Watching anything from a Michael Moore documentary to a CBC investigative report, I know I like reality. So why do I hate (and I mean that with the full intensity intended by someone who rarely uses that word) reality television shows? Because reality TV isn't insightful commentary. Voyeuristic melodrama that is anything but real has no chance of being more than annoying and boring. I used to think blogs were to e-zines what reality television shows were to dramas. Now, I think the comparison would be more effective if blogs were perceived more like independent film. And reality television scheduled in between soap operas.

My first thought was that random poetry had become more sophisticated, and vaguely topical. However, as I read it I became less and less convinced. Turns out that this was in fact written by a human; a quick Google search reveals the original post on someone's Blogspot blog. This may have been going on for a while, but it's the first time I've seen it. I think it's an interesting development; the blogoshpere is providing spammers with a near-infinite supply of chatty, lucid (more or less) prose that's far more realistic than machine-generated text could realistically hope to be. I'm not sure how effective bayesian filtering will be against such techniques, but my guess is that it more or less neutralises the positive score as an indicator, meaning that the negative score is more important. I'm curious to see what happens.

Tue, 04 Oct 2005

McCarthy - the Zach Braff of Computer Science


Turns out that John McCarthy didn't just invent pretty much all of the concepts in modern programming languages four decades ago, he also predicted the web. Yes, I know that various people from Vannevar Bush onwards have done so, but it's still impressive.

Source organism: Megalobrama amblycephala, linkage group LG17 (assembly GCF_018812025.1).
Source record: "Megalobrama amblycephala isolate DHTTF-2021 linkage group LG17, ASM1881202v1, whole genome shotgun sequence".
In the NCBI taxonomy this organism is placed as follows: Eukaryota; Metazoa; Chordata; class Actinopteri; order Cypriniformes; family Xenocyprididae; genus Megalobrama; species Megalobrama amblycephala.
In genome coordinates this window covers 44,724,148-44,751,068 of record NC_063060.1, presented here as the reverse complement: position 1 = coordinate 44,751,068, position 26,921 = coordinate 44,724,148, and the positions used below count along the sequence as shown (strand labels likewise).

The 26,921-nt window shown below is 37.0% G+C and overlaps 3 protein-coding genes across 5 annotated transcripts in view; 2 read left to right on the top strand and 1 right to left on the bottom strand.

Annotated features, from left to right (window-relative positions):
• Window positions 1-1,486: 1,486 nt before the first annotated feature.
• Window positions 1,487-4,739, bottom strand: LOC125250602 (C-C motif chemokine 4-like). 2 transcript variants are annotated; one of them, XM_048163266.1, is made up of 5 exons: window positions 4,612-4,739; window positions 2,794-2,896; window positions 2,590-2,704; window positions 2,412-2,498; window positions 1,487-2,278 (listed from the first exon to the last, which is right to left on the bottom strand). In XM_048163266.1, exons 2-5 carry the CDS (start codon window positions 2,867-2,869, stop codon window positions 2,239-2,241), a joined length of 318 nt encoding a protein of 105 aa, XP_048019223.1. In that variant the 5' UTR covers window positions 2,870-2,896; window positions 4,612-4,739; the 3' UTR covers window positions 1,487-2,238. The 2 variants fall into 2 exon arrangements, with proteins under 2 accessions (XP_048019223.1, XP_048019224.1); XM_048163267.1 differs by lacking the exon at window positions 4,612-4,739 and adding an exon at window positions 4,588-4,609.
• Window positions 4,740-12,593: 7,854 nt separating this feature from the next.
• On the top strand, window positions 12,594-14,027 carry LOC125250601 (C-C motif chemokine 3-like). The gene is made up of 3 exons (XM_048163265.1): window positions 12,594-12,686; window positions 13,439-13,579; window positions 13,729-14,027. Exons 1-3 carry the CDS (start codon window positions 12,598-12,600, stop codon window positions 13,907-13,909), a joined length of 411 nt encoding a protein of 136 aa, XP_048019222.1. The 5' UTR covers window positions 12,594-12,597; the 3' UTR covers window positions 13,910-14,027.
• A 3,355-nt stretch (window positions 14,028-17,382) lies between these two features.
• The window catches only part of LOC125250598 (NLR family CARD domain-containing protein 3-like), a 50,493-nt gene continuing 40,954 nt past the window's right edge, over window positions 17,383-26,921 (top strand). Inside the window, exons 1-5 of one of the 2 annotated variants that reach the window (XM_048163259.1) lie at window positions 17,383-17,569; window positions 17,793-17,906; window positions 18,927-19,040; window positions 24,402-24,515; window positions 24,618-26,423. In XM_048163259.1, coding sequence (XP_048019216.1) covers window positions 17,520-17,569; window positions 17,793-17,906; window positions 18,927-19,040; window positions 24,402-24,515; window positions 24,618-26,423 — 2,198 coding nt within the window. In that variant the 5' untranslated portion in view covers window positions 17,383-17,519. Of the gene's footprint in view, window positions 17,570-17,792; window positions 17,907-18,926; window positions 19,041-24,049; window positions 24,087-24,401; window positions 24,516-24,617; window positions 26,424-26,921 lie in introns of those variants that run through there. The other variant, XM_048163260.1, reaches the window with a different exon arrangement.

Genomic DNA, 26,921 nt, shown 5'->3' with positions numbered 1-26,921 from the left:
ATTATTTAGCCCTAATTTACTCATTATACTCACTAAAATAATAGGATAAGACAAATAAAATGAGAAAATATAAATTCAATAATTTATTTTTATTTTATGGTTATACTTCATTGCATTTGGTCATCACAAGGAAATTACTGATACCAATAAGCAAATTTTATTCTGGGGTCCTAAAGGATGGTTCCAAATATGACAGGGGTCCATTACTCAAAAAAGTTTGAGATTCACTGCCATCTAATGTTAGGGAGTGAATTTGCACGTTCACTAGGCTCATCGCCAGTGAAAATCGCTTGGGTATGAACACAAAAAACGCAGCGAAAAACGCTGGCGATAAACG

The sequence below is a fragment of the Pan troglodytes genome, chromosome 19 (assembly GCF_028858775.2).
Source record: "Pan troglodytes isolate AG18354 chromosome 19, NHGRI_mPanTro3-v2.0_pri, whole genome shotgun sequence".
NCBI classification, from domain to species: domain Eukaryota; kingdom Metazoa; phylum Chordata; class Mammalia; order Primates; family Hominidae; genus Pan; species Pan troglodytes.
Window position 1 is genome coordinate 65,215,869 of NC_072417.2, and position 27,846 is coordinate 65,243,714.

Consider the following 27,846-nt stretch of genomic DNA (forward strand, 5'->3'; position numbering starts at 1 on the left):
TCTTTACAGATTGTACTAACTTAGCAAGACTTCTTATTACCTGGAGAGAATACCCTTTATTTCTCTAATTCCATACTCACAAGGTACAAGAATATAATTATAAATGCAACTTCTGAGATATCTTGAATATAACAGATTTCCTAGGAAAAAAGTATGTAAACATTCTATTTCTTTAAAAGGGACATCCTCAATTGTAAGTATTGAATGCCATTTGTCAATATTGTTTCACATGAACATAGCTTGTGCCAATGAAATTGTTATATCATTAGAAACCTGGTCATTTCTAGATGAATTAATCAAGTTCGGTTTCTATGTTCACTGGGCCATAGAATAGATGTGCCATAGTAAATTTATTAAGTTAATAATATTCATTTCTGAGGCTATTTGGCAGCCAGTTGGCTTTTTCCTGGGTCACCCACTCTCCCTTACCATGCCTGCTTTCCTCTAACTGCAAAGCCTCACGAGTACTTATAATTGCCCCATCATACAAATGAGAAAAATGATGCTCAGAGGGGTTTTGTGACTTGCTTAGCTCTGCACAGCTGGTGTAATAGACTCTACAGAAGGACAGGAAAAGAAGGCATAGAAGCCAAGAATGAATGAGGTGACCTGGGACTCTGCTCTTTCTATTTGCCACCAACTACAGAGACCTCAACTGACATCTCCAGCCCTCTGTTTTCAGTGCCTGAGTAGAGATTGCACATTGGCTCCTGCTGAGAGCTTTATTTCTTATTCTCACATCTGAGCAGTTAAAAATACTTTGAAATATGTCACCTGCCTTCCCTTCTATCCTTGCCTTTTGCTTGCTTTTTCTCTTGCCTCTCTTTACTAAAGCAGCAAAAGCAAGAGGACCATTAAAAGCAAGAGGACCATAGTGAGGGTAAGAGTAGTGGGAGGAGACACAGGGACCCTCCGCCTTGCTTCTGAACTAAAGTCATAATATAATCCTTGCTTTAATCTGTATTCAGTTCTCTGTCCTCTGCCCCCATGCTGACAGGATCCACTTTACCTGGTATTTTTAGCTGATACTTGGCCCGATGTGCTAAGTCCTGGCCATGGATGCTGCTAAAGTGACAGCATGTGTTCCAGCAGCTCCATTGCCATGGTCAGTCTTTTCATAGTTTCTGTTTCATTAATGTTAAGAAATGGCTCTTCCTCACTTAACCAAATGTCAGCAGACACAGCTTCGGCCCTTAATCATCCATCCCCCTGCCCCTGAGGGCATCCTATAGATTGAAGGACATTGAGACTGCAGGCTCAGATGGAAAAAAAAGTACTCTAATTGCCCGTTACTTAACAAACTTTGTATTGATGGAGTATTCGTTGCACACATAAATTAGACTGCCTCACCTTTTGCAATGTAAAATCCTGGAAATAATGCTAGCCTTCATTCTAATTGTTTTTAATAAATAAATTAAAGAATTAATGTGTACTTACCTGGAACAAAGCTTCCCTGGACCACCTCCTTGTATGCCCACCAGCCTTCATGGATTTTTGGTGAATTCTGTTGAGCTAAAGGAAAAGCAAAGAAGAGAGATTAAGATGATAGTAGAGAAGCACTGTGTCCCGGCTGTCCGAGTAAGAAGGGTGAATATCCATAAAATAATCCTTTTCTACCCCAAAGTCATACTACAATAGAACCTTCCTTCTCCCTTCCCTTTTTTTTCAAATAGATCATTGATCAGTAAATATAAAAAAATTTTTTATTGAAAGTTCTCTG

Mon, 03 Oct 2005

Online WIMPs


This looks quite interesting; a (fairly successful) attempt to simulate a standard desktop metaphor GUI using dynamic HTML. I don't think it's necessarily the way to go about the problem, though - the desktop metaphor is starting to creak around the edges after three decades - but it's still worth a look.

Mon, 19 Sep 2005

Shiver Me Timbers!


Aaar! As ye may well have noticed, today be International Talk Like A Pirate Day. This day be notable for two reasons; firstly, everyone is talking like a pirate, and secondly, there be significantly more people on the seven seas using software written by me. Hoist the mainbrace!

Thu, 08 Sep 2005

Internet history, Manufactured for Your Convenience


The Million Dollar Homepage has had a few articles in the press today; basically, someone who's about to start University is flogging permanent space on a mosaic-like page by the pixel (well, by the 100-pixel block), in order to finance his studies. It's brazen, it's novel, and I like it. Good luck to him.